Roxana Hutchcroft, BS, BSN, is accustomed to the fast-paced, high stakes atmosphere of the pediatric ICU at Johns Hopkins in Baltimore, where she worked for more than five years. She wanted to work internationally but found that getting a nursing license in other countries was a high hurdle. Then she found out about Project HOPE and applied to participate in the Continuing Promise 2011 mission throughout Central and South America and the Caribbean. When she was accepted for the full five-month tour, she gave notice that she was leaving her job.
In both Jamaica and Peru, Roxana has worked off the ship at dusty, hot, and crowded medical sites and on the ship in the cool, calm, sterile atmosphere of the Intensive Care Unit. “The ICU here is more of an ICU step-down unit,” Roxana explains. Nonetheless, she has seen a diversity of patients come through the ward.
One recent night when I visited the ICU, Roxana worked the 7p.m. to 7a.m. shift. Among her charges were a 3-year old boy recovering from cleft palate surgery, a ninety-pound woman who had just had a benign, ten-pound ovarian tumor removed, and a woman whose bed was surrounded by a chaplain, a nurse, and two translators. Alarmed, I asked if someone was dying. “No,” explained Roxana. “She’s scheduled to have her fractured hip repaired, and is having second thoughts. She thinks it’s God’s will that her hip was broken and she’s not sure it’s God’s will to get it fixed.”
As the chaplain continued talking, Roxana and I approached the patient who had just had ten percent of her body weight removed that afternoon. Through a translator, we learned she had been brought Paita by her daughter, a full day’s journey from their home near the border of Ecuador. They’d heard on the radio about the American hospital ship, but didn’t know anyone in Paita to help them figure out how to get onto the ship. Desperate, they came anyway. The mother’s abdomen was distended with an enormous mass that had been growing bigger and bigger over two years. She didn’t have anywhere near the $2,300 she needed to have the operation to remove it, and the pain was beginning to be crippling. So on faith alone, they came to Paita, presented themselves at a local hospital and asked for help. An employee of the hospital took them home, fed them, and made sure they got to the site where the Comfort’s surgical team was screening patients. There was some uncertainty about whether the mass was cancerous and whether the ship had the appropriate team of surgeons to remove the mass. But ultimately it was determined that the mass was likely benign and the surgery was scheduled.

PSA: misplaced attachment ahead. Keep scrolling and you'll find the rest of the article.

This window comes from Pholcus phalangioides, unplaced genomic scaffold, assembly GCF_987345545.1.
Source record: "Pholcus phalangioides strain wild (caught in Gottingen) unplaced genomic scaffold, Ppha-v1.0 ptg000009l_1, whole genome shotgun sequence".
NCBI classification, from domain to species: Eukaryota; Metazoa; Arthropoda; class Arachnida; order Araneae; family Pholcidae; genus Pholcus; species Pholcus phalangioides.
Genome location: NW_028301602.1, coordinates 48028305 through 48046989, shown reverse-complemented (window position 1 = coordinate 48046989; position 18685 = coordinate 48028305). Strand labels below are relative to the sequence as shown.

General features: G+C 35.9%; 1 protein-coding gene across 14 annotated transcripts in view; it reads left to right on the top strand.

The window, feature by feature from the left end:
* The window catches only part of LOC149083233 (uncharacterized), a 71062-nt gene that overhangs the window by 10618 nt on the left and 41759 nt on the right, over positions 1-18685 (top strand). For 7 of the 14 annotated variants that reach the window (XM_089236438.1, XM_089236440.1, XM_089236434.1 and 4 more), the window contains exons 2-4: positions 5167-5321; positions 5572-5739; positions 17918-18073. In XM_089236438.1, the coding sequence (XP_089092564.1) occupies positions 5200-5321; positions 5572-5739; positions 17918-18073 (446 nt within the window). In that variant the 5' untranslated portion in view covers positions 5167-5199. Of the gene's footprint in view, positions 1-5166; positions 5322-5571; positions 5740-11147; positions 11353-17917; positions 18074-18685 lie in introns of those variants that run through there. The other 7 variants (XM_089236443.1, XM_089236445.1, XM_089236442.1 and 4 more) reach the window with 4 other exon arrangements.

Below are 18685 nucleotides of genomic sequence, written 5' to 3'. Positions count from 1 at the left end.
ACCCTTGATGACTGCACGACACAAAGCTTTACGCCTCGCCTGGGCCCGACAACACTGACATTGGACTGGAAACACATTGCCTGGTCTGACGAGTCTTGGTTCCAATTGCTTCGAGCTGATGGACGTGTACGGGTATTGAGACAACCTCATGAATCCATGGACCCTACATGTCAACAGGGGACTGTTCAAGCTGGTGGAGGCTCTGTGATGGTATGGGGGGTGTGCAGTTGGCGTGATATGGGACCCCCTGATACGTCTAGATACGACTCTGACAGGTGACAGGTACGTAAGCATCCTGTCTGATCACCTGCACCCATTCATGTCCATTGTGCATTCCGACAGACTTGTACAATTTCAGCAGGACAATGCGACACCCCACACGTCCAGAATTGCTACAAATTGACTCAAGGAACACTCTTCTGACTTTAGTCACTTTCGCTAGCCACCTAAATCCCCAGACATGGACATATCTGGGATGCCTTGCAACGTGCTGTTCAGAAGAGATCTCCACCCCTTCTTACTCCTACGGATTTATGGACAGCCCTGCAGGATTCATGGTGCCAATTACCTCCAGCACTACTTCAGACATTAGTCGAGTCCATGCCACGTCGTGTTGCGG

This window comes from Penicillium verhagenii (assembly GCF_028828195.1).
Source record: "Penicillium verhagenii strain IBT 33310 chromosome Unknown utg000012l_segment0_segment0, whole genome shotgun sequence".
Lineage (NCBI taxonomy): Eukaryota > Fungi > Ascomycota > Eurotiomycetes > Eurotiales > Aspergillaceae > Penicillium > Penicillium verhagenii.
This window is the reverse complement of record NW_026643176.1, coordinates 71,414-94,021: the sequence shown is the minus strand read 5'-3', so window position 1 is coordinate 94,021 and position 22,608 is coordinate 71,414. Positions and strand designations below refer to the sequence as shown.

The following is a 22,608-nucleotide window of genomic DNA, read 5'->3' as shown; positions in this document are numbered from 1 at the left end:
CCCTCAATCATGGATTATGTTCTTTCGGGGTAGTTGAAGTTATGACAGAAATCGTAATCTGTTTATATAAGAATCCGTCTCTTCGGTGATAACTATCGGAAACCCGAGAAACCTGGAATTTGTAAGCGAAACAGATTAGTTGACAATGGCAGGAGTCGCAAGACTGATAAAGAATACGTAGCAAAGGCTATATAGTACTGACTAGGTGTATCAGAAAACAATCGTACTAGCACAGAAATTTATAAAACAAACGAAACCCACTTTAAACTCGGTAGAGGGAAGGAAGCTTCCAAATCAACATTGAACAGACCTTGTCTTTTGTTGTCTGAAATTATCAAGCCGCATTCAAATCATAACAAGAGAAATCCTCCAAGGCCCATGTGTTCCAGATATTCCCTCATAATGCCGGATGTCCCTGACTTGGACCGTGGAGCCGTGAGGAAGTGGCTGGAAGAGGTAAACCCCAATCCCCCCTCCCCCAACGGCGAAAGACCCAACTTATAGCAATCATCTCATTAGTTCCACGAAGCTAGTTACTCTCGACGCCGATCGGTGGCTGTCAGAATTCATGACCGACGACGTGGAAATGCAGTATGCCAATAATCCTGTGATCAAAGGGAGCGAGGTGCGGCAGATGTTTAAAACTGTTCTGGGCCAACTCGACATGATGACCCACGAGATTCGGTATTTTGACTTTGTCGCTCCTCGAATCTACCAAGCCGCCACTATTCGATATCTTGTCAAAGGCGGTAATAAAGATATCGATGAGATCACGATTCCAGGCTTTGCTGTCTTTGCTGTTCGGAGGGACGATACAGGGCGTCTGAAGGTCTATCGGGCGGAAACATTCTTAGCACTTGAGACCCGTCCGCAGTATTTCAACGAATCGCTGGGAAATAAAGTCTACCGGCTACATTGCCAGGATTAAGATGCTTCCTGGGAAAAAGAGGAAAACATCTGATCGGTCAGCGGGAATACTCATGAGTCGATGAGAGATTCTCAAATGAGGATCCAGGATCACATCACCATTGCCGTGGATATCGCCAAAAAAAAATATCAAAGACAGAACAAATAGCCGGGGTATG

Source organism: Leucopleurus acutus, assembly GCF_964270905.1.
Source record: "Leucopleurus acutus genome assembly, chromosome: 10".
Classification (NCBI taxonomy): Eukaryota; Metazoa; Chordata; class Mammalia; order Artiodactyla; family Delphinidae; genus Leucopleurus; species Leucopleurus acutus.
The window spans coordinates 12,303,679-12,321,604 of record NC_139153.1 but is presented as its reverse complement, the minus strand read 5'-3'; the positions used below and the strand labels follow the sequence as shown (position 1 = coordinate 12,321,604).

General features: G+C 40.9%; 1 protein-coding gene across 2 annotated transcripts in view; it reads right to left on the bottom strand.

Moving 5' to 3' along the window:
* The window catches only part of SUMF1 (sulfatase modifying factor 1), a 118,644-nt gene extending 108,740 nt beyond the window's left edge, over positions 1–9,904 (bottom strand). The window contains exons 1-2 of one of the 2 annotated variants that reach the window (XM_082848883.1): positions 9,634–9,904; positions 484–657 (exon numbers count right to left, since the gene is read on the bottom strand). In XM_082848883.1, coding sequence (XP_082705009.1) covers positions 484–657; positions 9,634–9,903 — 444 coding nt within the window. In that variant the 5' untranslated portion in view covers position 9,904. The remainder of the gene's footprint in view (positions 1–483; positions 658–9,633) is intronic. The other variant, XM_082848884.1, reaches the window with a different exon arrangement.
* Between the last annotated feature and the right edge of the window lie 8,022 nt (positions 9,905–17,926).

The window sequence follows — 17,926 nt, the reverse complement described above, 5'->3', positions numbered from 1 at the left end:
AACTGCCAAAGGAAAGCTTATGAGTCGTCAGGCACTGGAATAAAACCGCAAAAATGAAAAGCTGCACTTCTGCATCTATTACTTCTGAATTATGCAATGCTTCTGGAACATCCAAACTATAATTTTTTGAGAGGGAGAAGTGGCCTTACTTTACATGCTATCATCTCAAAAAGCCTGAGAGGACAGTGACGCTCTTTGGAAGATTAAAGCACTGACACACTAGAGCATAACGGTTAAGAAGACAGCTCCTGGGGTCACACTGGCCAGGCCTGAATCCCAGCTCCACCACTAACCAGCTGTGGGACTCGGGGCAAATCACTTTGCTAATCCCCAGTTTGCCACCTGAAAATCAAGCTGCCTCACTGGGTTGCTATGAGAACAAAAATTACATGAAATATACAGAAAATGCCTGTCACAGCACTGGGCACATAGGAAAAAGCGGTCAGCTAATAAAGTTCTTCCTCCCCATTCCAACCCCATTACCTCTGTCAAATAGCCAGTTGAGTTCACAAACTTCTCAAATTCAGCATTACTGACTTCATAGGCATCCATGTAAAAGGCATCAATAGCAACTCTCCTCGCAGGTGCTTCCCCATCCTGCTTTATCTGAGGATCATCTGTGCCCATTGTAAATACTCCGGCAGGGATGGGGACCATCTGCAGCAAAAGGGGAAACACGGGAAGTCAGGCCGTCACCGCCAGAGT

The patient was smiling and ready to eat just hours after her surgery. The translator wasn’t right there when Roxana was trying to figure out what the patient would like, so she pulled a cup of Jello from the refrigerator. “Everyone loves Jello,” she said, and the patient seemed to agree.
By this time, the theological discussion with the patient with the fractured hip was winding down. I asked one of the translators what the woman had decided. “Well, we suggested to her that since it’s been six weeks since her hip was broken, she has probably learned whatever lesson it is that God wants her to learn. We offered our opinion that maybe God put the ship here right now because it is His will for her to be healed.” In the end, the patient decided she wanted the surgery, and two days later, she was taking a few tentative steps with a walker.
As for the little boy? His father patiently jiggled him that evening as Roxana checked the boy’s vitals and cleaned the area of the surgery. “It’s great when we have children on the unit,” says Roxana. “Kids are my first love.”
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